The peril of assassination which shadowed every step made by Turner was not adequately weighed by Pitt when estimating the value of his services. The risk he ran was not confined to Ireland. The life of an English spy abroad was deemed equally unsafe, and there is much reason to fear that more than one met with short shrift. Even a successful diplomat, if his subtlety touched French interests, could not regard his life as safe. The disappearance of Benjamin Bathurst, a kinsman of Earl Bathurst, has never been explained. Bathurst was sent on a secret mission to Vienna, at the time that England before opening the Peninsular campaign sought to persuade Austria to declare, by way of a distraction, war against France. Austria soon after crossed the French frontier, and Bathurst received hints of threatened personal doom. Hoping to avoid assassination, he took a northerly route in returning to England, and on reaching Perleberg in Brandenburg, he visited, in his agitation, the commandant of cuirassiers, requesting that sentries might mount guard at the inn where he stopped. These were supplied, and Bathurst spent the day in writing and destroying letters. Shortly before his carriage came to the door in the dark of a November evening, he told some troopers who escorted him that they might withdraw. While all the household was on the alert to see him off, he walked beyond the circle of the lantern glare, and was lost to sight at the heads of the horses. This occurred on November 25, 1809, and Bathurst was never seen or heard of more, notwithstanding that, as we are reminded by Baring Gould, England offered 2,000l. reward, and Prussia 100 Friedrichs d’or, for the discovery even of his remains.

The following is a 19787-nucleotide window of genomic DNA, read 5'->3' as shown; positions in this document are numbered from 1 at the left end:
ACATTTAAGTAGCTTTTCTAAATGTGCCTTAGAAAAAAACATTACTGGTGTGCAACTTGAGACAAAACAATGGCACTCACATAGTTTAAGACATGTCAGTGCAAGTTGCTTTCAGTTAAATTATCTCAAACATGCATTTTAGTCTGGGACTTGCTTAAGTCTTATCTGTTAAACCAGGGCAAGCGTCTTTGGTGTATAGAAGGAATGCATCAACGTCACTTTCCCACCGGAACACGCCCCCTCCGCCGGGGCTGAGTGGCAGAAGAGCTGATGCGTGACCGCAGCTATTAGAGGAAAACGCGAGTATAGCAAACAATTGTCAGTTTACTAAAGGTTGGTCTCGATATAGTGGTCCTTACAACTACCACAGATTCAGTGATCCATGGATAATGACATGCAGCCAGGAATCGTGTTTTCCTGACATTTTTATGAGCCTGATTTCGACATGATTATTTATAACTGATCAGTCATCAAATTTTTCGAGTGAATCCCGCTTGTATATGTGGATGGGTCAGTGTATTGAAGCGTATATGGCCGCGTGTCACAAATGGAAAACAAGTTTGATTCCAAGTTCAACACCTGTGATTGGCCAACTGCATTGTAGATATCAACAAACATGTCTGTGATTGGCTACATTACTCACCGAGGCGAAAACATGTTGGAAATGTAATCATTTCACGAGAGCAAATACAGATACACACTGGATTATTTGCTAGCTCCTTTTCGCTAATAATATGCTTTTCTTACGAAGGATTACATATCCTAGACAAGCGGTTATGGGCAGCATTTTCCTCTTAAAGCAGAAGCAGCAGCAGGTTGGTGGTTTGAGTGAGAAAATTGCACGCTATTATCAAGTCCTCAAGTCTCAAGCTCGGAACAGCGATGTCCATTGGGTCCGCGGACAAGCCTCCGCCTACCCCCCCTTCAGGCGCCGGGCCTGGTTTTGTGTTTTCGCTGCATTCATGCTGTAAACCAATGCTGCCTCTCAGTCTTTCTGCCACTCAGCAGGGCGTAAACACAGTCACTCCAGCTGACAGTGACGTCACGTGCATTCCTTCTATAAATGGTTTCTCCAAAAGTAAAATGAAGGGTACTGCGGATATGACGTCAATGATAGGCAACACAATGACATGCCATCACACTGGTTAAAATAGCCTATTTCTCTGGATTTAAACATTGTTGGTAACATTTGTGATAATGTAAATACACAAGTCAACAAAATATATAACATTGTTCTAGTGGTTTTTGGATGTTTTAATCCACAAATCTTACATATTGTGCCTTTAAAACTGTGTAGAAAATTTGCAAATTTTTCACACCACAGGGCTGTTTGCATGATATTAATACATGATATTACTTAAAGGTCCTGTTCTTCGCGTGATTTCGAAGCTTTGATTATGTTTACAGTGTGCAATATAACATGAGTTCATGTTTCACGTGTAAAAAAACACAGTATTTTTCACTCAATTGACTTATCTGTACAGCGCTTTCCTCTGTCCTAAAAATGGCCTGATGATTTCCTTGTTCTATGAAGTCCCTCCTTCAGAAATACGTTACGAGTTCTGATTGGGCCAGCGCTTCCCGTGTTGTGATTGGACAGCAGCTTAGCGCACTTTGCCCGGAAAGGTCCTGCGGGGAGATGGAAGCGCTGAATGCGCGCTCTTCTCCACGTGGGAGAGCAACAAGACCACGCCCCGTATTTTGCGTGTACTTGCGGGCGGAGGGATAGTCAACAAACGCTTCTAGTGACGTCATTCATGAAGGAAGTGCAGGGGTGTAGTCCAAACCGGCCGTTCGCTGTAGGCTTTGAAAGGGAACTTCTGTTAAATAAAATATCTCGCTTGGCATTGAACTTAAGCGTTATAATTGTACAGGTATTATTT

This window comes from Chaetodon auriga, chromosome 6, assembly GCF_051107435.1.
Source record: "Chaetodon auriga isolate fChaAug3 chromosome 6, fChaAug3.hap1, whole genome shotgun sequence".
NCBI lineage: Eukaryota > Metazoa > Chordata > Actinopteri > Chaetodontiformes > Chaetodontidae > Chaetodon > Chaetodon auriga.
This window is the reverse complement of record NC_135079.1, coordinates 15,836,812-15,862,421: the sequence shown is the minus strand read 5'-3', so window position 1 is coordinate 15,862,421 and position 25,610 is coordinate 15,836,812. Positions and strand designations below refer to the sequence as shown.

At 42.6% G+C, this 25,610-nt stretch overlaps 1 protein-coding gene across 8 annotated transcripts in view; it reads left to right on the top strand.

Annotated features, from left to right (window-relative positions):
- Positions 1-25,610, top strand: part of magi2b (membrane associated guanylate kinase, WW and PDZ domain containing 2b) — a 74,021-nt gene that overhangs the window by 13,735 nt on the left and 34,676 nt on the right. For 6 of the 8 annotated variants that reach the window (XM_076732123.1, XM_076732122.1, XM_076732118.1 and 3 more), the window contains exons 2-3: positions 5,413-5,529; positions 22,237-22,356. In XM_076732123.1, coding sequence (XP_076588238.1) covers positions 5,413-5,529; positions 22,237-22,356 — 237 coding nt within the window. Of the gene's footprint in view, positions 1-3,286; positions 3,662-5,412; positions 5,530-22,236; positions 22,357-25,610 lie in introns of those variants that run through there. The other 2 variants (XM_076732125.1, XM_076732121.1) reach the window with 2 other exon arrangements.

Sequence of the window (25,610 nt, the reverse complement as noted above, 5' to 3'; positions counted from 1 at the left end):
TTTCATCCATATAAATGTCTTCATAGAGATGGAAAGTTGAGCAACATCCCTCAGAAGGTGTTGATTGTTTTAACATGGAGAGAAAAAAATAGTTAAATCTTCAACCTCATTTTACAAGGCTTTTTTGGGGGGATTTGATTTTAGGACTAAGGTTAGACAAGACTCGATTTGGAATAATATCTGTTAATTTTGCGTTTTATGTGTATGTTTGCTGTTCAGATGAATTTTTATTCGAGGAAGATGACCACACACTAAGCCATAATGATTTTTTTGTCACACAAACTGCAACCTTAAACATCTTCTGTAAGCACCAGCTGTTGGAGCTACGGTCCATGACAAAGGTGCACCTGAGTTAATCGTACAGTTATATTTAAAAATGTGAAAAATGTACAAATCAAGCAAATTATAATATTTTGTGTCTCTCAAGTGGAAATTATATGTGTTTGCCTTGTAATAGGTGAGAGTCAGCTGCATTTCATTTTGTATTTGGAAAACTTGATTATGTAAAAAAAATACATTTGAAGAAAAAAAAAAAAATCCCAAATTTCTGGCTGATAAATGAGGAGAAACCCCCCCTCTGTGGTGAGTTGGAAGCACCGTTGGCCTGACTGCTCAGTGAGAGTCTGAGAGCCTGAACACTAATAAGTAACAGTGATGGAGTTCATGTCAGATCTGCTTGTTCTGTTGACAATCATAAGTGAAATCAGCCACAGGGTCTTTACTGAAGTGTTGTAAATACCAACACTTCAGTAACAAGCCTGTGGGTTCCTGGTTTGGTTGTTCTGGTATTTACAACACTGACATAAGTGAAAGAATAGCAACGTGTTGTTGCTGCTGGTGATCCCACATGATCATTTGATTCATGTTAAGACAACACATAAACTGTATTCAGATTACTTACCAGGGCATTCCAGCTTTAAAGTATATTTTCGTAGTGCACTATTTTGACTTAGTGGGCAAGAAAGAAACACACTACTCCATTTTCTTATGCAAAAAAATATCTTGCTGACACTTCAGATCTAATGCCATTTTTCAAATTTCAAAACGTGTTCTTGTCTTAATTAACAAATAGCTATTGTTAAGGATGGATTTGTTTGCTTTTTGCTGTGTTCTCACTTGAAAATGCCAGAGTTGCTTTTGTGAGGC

To trace the spy with whom these chapters mainly deal seemed, at the outset, almost as hopeless as to find Bathurst’s bones. Of all the Government informers not one has been more ingeniously guarded from discovery. Wellington, with all his astuteness, supposed that the fact of a man’s name appearing in the Banishment Act was conclusive evidence against him of having been a rebel,[243] and therefore disqualified from claiming any favour from the Crown. But had he known the secret history of Turner’s case, it would have opened his eyes. A Fugitive Bill was passed in July 1798, enumerating the rebel leaders who had fled from justice. In this bill we find Samuel Turner named. During the following year Parliament was asked to lend itself to the fraud of branding as a traitor the same Samuel Turner, by passing against him an Act of Attainder. From 1797 he lived abroad, posing as an ‘exile of Erin.'[244]